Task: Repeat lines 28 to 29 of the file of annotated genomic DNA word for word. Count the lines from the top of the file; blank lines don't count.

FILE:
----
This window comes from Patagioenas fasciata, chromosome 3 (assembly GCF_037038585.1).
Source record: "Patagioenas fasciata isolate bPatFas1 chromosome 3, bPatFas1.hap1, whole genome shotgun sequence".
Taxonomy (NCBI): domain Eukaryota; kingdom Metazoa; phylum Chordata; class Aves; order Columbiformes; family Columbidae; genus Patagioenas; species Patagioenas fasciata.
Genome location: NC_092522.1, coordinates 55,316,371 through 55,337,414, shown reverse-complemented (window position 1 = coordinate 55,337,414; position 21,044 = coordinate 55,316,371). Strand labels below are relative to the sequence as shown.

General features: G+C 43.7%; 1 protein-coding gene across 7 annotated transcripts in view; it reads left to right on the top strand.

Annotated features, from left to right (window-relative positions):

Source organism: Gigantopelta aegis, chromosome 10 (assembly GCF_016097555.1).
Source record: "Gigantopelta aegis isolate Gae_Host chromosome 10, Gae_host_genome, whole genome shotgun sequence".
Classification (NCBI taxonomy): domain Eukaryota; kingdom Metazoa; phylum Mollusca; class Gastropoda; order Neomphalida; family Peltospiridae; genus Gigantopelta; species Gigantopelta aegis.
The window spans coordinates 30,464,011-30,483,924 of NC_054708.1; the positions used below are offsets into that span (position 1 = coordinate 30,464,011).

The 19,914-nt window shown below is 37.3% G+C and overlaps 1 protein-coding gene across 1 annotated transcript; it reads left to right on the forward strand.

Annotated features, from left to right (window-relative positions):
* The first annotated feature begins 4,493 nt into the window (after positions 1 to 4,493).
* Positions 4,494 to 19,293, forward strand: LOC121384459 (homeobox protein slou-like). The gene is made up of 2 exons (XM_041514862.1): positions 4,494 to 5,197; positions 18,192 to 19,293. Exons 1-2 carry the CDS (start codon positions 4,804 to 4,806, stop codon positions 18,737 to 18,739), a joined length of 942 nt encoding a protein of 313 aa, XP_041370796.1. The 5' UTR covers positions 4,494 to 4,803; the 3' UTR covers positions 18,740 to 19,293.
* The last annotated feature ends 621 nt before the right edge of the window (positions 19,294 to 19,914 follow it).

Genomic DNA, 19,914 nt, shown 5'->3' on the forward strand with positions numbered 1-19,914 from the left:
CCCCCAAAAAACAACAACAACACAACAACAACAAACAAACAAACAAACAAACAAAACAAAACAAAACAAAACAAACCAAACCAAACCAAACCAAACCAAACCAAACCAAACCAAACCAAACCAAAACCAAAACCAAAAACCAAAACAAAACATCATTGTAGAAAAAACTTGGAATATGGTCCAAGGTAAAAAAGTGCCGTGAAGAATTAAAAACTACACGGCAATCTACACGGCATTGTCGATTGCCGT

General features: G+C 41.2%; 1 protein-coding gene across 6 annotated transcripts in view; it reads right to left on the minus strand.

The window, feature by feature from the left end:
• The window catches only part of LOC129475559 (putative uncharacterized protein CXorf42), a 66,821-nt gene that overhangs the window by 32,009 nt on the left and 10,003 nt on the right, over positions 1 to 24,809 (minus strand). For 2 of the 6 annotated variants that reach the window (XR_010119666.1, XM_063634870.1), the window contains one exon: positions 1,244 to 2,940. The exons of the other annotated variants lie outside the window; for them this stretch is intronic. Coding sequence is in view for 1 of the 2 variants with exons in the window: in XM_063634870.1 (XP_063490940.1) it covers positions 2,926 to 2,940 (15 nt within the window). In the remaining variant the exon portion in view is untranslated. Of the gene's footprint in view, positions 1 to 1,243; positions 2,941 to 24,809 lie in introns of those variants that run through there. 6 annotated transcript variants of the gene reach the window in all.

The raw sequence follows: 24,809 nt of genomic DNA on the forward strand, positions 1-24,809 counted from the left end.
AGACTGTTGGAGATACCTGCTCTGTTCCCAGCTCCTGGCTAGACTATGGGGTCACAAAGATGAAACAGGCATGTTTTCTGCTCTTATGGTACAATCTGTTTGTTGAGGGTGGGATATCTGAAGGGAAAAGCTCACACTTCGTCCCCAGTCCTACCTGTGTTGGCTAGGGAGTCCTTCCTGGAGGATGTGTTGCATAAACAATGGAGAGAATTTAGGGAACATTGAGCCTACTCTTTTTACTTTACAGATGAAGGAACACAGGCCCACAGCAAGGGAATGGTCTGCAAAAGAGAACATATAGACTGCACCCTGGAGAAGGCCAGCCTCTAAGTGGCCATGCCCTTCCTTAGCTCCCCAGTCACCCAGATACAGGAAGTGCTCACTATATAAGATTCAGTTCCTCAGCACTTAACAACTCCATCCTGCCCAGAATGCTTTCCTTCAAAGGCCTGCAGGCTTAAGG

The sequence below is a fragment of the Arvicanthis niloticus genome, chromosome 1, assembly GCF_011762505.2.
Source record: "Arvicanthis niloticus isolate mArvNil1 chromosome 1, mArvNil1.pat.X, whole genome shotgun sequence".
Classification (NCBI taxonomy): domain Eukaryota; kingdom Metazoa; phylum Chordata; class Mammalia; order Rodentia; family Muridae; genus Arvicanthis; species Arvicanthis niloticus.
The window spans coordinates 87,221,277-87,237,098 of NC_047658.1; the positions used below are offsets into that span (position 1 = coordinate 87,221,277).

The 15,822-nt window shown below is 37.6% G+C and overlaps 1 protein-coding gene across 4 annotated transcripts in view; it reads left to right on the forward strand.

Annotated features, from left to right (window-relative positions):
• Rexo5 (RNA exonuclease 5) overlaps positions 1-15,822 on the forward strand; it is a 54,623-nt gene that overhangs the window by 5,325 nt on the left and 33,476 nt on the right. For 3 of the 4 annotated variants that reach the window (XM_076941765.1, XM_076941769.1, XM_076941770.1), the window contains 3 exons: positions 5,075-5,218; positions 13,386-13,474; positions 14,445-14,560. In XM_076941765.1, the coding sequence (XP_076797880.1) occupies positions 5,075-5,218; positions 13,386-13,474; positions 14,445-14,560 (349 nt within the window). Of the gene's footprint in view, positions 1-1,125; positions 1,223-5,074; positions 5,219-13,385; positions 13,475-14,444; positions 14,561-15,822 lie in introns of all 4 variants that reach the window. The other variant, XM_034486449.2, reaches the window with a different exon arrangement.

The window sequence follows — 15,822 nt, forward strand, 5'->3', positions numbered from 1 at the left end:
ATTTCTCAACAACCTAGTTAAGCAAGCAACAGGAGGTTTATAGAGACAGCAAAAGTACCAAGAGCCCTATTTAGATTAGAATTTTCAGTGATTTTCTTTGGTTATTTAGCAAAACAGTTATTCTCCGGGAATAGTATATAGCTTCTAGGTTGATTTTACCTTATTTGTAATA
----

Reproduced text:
Annotated features, from left to right (window-relative positions):
• Rexo5 (RNA exonuclease 5) overlaps positions 1-15,822 on the forward strand; it is a 54,623-nt gene that overhangs the window by 5,325 nt on the left and 33,476 nt on the right. For 3 of the 4 annotated variants that reach the window (XM_076941765.1, XM_076941769.1, XM_076941770.1), the window contains 3 exons: positions 5,075-5,218; positions 13,386-13,474; positions 14,445-14,560. In XM_076941765.1, the coding sequence (XP_076797880.1) occupies positions 5,075-5,218; positions 13,386-13,474; positions 14,445-14,560 (349 nt within the window). Of the gene's footprint in view, positions 1-1,125; positions 1,223-5,074; positions 5,219-13,385; positions 13,475-14,444; positions 14,561-15,822 lie in introns of all 4 variants that reach the window. The other variant, XM_034486449.2, reaches the window with a different exon arrangement.